Chicken Predators in the Sky

Vigilance and a rooster or two protect against flying chicken predators such as turkey vultures, red-tailed hawks and bald eagles.

| May/June 2012

  • Hawk
    The northern goshawk is a large and powerful raptor.
    Steve Byland
  • Owl
    The great horned owl preys on birds and animals up to three times its size.
    Terry Wild Stock
  • Bald Eagle
    Powerful wings allow bald eagles to carry prey weighing as much as 4 pounds.
    Fotolia/Photo13
  • Turkey Vultures
    Black vultures are aggressive and have been known to kill newborn calves and fawns.
    Fotolia/John Anderson

  • Hawk
  • Owl
  • Bald Eagle
  • Turkey Vultures

From my front yard, I can watch red-tailed hawks and turkey vultures circling over our home daily. A rafter of wild turkeys lives in the woods behind our house, and many crows share our neighborhood. Occasionally, I’ll even spot a bald eagle perched in a tree along the Missouri River. It’s a great place to be a birder. Unless, of course, you keep chickens.

When I was a youngster, my mother warned me to watch out for chicken hawks. Although, to my knowledge, the hawks that soared over our farm never once attacked any of the cranky old biddies or the crusty rooster that inhabited the farmyard. They’d probably seen the rooster take after my little brother, and decided the fight wouldn’t be worth the meal.

In later years, I learned that “chicken hawk” is a colloquialism that describes several species of hawks, including the red-tailed hawk, Cooper’s hawk, and the sharp-shinned hawk.

Know your chicken predators

With a wingspan of about 3 1/2 feet, and weighing 2 to 4 1/2 pounds, red-tails are big enough to kill and dine on full-grown chickens, along with mice, squirrels, small birds and rabbits, and even cats and small dogs. And with eyesight eight times more acute than a human’s, hawks have no trouble spotting their next meal.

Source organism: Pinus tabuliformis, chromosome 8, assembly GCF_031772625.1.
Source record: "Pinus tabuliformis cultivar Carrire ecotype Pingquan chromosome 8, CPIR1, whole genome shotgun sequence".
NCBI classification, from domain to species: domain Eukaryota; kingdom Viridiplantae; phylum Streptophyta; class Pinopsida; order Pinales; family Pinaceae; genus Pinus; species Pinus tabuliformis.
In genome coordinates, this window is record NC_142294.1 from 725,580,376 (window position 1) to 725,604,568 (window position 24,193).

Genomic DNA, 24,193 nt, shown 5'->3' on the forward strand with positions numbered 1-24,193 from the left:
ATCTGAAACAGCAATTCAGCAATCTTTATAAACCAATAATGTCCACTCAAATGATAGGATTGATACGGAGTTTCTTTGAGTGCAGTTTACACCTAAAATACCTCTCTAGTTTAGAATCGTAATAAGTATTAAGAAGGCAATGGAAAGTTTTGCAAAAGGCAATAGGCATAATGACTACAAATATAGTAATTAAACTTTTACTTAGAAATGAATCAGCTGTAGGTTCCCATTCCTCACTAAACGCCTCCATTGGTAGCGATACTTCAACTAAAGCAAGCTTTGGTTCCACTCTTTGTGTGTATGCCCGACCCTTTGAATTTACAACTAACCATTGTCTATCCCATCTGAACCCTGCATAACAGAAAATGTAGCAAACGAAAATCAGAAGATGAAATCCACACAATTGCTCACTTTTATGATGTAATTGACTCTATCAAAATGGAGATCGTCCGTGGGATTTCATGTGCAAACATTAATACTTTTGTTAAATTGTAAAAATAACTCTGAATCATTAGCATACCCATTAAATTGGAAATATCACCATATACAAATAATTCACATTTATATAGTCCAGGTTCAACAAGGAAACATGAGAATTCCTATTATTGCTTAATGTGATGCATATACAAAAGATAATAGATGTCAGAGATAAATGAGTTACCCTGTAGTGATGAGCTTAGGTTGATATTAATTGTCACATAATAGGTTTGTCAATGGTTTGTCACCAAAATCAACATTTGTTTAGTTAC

Weighing just 11 to 24 ounces, the Cooper’s hawk typically feeds on songbirds, along with chipmunks, hares, mice and squirrels. And the sharp-shinned hawk is too small to bother chickens. Weighing just 3 to 7.7 ounces, with a wingspan of only 20 to 27 inches, it feeds on lizards, frogs, insects, sparrows and songbirds.

Do vultures pose a threat to your chickens? Yes and no. Depicted in cartoons as waiting patiently until something dies, turkey vultures generally prefer their meals already sun-baked and rarely kill prey. They’ll spend hours soaring, relying on their acute sense of smell to detect the decomposing carcasses of opossums, raccoons and other roadkill. Although they lack talons, vultures have a powerful beak that will tear apart even the toughest cowhide. With a wingspan of up to 6 feet, and weighing between 3 and 5 pounds, vultures can send any flock of chickens into a panic attack.

DEBBIES
6/23/2014 7:56:36 AM

I have crows around that will run off predator birds and a guardian dog that lays near my flocks. Since I have gotten the LGD (Livestock Guardian Dog) I have not lost any of my birds to varmints.


Michelle Koeppe
5/23/2012 6:53:11 PM

I have had Sharp-Shinned Hawks (Accipiter striatus) take young pullets in both the heart of Portland, OR & on my farm 20 miles away. Both were one pullets-- a Serama, & a Penedesenca. They swooped down, killing the birds immediately, and then dined on them in place. I have found that keeping guinea fowl has been a good deterrent from raptor attack as they are alert, highly vocal, and foil most raptors attempts at surveying before attacking....







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